Maya McDonald, a recent University of Ottawa graduate currently serving as a cathedral council member at Christ Church Cathedral, participated in one of the Ottawa pretests. She appreciated the fruitful discussion on different social issues confronting the church, such as same-sex marriage and reconciliation with Indigenous Peoples.
“I think it really renewed my spirit for the church,” McDonald, 25, said of her own conversation circle.
“We really had to talk through some of those more difficult issues and try to figure out, well, why is this not working for everyone? It really gave us hope for our own little piece of the church—but also hope that if it’s something that we can do at a table between four people, that we can do this with virtually anyone and bring the spirit of Anglicanism to others.”
“We can say that the doors of the church are open, and people will choose to or not choose to enter those doors,” she added. “But Heartbeat really makes it possible to have those conversations anywhere. Although we have that conversation within the church walls, I totally think it’s possible to have those conversations outside and really make it more [about] being Anglican, versus just performing and doing Anglicanism.”
Noel Platte from Julian of Norwich Anglican Church in Ottawa, a member of the Council of General Synod from 2013-2016, said that participating in the Heartbeat of the Church pilot project helped him “appreciate the discerning power of prayer”, relating past experiences to his own hopes and dreams for the church.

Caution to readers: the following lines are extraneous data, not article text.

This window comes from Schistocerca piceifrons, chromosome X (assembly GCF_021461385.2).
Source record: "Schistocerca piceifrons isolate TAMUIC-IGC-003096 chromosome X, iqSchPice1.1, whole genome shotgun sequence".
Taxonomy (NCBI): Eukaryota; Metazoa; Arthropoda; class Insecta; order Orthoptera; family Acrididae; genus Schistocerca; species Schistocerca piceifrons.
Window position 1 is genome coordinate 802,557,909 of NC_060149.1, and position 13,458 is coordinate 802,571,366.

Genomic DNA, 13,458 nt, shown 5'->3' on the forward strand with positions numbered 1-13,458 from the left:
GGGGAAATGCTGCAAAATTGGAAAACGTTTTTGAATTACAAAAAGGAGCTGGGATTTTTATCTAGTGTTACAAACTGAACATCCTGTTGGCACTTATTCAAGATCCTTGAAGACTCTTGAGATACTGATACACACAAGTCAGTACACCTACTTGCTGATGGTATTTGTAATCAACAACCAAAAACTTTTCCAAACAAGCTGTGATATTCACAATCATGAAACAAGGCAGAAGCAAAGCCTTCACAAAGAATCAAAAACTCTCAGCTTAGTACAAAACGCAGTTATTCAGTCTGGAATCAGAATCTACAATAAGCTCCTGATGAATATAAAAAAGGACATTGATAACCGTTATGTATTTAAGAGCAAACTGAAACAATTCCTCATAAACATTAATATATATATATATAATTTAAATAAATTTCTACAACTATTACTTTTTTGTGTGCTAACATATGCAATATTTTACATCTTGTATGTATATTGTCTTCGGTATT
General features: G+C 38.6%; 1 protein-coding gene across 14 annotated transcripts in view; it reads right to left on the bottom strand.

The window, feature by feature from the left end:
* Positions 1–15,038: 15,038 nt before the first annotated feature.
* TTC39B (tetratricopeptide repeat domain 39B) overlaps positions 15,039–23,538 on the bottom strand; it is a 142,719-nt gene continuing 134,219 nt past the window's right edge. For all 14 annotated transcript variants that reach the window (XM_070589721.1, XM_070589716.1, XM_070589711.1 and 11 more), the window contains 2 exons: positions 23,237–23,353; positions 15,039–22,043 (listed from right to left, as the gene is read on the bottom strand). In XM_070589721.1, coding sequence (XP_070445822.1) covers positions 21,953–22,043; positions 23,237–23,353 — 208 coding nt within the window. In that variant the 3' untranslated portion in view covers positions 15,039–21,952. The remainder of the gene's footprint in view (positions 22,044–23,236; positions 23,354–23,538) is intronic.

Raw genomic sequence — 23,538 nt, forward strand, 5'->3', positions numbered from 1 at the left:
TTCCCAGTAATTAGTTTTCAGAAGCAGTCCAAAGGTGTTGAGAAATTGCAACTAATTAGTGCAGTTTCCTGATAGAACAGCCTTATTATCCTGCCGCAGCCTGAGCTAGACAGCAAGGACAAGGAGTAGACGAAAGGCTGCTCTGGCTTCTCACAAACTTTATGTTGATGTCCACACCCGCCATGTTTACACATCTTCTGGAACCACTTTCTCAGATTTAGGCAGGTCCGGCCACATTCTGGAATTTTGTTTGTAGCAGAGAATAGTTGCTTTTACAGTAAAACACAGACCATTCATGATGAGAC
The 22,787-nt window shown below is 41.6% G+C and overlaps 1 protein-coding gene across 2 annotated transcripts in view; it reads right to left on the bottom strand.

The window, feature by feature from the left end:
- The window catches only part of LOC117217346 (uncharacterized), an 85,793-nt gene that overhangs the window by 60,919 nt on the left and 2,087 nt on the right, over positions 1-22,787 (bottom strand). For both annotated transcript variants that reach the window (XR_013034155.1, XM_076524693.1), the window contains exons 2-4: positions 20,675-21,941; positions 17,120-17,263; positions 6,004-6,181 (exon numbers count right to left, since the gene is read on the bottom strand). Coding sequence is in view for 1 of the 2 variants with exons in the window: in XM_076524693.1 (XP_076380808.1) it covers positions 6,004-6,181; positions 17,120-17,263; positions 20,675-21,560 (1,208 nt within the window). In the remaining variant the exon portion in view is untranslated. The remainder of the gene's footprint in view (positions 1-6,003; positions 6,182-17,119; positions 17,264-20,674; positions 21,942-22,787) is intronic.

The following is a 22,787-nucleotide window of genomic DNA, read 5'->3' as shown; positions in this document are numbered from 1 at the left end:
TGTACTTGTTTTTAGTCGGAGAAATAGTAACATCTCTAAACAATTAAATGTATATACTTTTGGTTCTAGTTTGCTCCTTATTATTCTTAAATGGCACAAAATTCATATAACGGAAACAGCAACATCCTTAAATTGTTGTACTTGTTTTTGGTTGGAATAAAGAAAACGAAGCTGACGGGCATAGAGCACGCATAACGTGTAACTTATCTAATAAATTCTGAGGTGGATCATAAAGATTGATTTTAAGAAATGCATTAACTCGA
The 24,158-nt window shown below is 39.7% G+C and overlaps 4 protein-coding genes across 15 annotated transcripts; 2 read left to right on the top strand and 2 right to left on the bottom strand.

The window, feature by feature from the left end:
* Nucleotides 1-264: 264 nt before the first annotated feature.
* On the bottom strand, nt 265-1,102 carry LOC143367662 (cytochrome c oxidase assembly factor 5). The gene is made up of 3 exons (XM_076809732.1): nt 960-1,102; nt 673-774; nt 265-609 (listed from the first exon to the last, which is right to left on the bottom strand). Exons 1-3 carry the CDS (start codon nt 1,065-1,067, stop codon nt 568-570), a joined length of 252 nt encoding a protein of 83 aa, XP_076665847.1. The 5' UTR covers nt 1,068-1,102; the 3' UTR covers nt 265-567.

“My own prayer for the church was hopeful,” said Platte, 30. “While not blind to the challenges we will face, I feel like the church is well-poised to cultivate and empower Anglicans to be among the hands and feet of God in the world. I am inspired by the faithful lives of Anglicans across the land, and the difference each and every one of us is making.
“I am encouraged by the consistent outpouring of generosity and the loving service offered by our church to the wider world. I am excited to witness the movements toward an Indigenous Anglican Church. And I am appreciative of the servant leadership offered by our diocesan, provincial, and national governance structures. […] Grounding this heartfelt prayer in Scripture helped me to anchor myself to those first principles of my faith, and to hold fast to God’s love for me and the world.”
Speaking from the heart
Results of the conversations will be presented at the 42nd General Synod in July 2019, in Vancouver B.C.
This upcoming General Synod will take place at a transitional period for the church as Archbishop Hiltz will be stepping down and the synod will be looking to elect a new Primate. The gathering will also mark the first phase of discussion on how the church will approach its strategic planning post-Vision 2019.
Though the nature of those experiences may vary, the Primate hopes that Anglicans will deeply and truthfully express their feelings about the church and its ministry.
“What I’m hoping is that people are going to speak from the heart … that we’re going to really get some heartfelt expressions of moments when [people thought], ‘Wow, I am really proud to be an Anglican’, or ‘I am just so frustrated with our church’, or ‘I am so heartbroken’, or ‘You know what? What I see happening on this particular front makes me feel really hopeful as an Anglican, and I want to belong to this church.’”
Read the Primate’s letter on the Heartbeat of the Church.